Amazon has quietly begun charging some customers for making UPS returns. Customers who live closer to an Amazon Fresh, Kohl’s, or Whole Foods location — but who choose to return their purchases via UPS anyway — may now have to pay a $1 fee for each return.
The move comes as Amazon works to cope with slowing growth following the pandemic. But it could also signal bigger changes, like a shift away from free returns across the e-commerce ecosystem.
Given the ever-rising price of doing business with Amazon and the costs and complications of accepting returns, you may be wondering what this new return fee could mean for your growing e-commerce business.
Could it lead to fewer returns and a little less headache? Or will it discourage some of your customers from buying? Could this result in new costs or fees for sellers?
Let’s take a closer look at how this change could impact your business and some potential ways to turn that $1 fee into an opportunity for increased growth.
Amazon’s New UPS Returns Charge
- What’s New with Amazon’s Return Policy?
- How Are Free Returns Changing?
- Why Would Amazon Start Charging for UPS Returns?
- What Does This Move Mean for Sellers?
What’s New with Amazon’s Returns Policy?
The fee only applies if the customer’s shipping address is within the same distance or closer to an Amazon Fresh, Whole Foods, or Kohl’s location — all of which accept returns for free. If UPS is the closest option for the customer, returns made there do not incur a charge.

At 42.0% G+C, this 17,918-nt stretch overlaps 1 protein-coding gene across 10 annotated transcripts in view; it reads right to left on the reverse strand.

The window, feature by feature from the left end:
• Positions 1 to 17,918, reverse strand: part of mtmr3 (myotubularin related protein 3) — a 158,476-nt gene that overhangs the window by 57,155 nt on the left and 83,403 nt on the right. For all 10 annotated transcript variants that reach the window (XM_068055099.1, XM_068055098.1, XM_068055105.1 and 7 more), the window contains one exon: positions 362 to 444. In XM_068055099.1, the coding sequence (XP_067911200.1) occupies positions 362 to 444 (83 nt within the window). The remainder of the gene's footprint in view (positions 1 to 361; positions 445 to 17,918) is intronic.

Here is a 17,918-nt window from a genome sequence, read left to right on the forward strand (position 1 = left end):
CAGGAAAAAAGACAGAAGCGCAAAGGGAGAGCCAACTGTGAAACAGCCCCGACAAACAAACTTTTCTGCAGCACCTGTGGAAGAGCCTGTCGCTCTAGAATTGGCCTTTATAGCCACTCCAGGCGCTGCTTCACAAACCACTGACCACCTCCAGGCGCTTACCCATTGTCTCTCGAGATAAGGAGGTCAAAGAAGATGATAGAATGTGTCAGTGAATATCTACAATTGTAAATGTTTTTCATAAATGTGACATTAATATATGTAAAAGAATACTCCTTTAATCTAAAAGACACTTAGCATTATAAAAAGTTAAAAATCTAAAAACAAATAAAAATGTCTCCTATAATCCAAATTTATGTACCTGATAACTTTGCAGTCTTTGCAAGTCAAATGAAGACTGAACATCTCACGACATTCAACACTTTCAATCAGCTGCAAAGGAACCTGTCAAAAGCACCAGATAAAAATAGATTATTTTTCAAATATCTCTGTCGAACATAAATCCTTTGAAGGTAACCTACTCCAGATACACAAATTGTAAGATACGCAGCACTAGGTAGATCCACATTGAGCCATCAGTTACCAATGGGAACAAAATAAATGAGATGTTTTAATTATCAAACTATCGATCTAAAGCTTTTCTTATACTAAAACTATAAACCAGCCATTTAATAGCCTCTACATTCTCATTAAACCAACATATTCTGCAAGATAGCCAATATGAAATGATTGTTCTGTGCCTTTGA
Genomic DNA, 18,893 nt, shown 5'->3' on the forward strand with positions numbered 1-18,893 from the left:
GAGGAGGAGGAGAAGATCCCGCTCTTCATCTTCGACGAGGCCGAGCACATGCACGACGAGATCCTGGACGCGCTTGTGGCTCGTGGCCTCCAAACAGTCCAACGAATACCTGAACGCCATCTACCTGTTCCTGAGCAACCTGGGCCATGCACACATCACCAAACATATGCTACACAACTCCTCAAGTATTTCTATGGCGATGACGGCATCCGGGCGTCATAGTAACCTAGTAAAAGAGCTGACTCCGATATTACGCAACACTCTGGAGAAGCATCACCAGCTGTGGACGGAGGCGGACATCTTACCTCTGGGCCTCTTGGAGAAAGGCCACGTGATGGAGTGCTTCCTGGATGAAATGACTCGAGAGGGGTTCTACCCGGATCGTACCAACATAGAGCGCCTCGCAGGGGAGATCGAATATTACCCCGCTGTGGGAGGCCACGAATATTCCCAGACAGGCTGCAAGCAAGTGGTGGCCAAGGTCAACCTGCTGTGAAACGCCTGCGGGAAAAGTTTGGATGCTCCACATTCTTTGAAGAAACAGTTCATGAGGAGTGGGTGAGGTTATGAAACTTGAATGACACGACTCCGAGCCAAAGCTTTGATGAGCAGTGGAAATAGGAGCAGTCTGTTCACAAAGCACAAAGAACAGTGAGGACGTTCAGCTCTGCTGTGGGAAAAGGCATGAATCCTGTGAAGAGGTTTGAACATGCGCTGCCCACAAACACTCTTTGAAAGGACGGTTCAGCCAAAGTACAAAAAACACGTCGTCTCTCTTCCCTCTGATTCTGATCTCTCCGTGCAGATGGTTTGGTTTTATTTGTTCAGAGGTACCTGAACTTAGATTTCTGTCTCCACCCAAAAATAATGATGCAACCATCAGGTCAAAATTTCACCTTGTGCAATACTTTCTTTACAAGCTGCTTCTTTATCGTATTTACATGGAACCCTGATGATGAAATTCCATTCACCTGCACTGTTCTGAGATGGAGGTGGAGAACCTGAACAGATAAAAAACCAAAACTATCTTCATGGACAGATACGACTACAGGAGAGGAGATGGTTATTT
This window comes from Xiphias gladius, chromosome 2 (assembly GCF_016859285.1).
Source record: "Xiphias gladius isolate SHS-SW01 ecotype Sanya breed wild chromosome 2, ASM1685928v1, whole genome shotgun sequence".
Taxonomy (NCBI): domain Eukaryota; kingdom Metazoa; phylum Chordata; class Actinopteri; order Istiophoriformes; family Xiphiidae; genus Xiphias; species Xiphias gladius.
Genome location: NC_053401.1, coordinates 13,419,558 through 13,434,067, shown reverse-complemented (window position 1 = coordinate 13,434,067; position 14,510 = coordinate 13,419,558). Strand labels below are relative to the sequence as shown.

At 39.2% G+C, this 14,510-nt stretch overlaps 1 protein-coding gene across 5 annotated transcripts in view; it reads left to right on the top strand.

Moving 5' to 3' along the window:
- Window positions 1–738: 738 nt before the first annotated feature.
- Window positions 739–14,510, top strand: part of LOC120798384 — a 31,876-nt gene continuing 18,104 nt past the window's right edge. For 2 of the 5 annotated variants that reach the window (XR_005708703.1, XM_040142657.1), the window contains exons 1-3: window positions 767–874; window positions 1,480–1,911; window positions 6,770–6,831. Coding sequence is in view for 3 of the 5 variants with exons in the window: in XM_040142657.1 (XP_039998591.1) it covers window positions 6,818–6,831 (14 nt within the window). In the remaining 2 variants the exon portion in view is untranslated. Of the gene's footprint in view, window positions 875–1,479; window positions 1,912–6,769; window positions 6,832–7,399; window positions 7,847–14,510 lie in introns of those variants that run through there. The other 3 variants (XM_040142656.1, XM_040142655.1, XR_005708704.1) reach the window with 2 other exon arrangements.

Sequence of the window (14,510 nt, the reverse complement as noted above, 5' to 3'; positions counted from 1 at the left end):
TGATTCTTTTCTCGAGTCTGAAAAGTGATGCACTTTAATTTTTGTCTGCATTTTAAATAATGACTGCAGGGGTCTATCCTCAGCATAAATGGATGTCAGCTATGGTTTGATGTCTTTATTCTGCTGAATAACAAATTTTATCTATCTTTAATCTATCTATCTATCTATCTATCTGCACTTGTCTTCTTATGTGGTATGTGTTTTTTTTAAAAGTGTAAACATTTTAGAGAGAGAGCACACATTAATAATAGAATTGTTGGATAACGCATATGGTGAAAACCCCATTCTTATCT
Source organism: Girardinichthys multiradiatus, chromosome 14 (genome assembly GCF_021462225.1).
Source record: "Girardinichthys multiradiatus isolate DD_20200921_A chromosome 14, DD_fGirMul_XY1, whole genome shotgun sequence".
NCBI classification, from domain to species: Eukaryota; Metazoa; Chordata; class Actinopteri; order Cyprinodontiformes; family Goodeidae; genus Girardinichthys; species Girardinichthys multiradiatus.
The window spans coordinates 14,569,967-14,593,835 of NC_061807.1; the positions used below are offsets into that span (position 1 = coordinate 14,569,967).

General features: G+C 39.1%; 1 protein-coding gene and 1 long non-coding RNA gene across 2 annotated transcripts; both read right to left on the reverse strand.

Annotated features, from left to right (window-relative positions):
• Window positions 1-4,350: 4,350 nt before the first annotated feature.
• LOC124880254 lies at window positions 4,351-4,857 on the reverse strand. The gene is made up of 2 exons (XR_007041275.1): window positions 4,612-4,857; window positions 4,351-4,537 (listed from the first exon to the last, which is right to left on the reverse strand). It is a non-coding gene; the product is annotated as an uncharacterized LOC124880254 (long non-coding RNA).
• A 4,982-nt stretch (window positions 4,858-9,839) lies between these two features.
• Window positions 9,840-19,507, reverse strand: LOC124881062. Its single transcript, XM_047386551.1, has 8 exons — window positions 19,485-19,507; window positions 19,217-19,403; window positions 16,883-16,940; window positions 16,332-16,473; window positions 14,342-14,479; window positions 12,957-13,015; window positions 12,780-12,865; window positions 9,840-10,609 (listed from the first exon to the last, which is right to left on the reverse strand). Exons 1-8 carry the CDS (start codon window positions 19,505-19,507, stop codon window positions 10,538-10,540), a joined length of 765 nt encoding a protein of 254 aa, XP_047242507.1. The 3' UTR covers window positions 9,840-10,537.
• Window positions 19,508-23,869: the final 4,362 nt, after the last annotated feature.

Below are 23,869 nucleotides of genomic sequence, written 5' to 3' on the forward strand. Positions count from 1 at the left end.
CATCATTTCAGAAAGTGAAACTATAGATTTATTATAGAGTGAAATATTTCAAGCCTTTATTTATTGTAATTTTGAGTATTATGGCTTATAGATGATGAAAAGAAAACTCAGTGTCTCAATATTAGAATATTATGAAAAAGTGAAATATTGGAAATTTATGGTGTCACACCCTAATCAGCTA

Previously, Amazon offered free returns at most UPS Stores. Some customers could even schedule free UPS pickups at their homes. Last year, Amazon began tacking on a $7.99 fee for at-home UPS pickups, but customers could still drop their returns at UPS store locations for free.
How Are Free Returns Changing?
For years, Amazon has been setting the industry standard for free returns, sending return labels and boxes to customers’ homes, and offering label-free and box-free returns at thousands of dropoff locations throughout the US.
Initially, the company only offered free returns on bedding, apparel, and clothing. But in 2019, Amazon expanded its free returns policy to include millions of items across categories including electronics, pet supplies, household items, and kitchen appliances.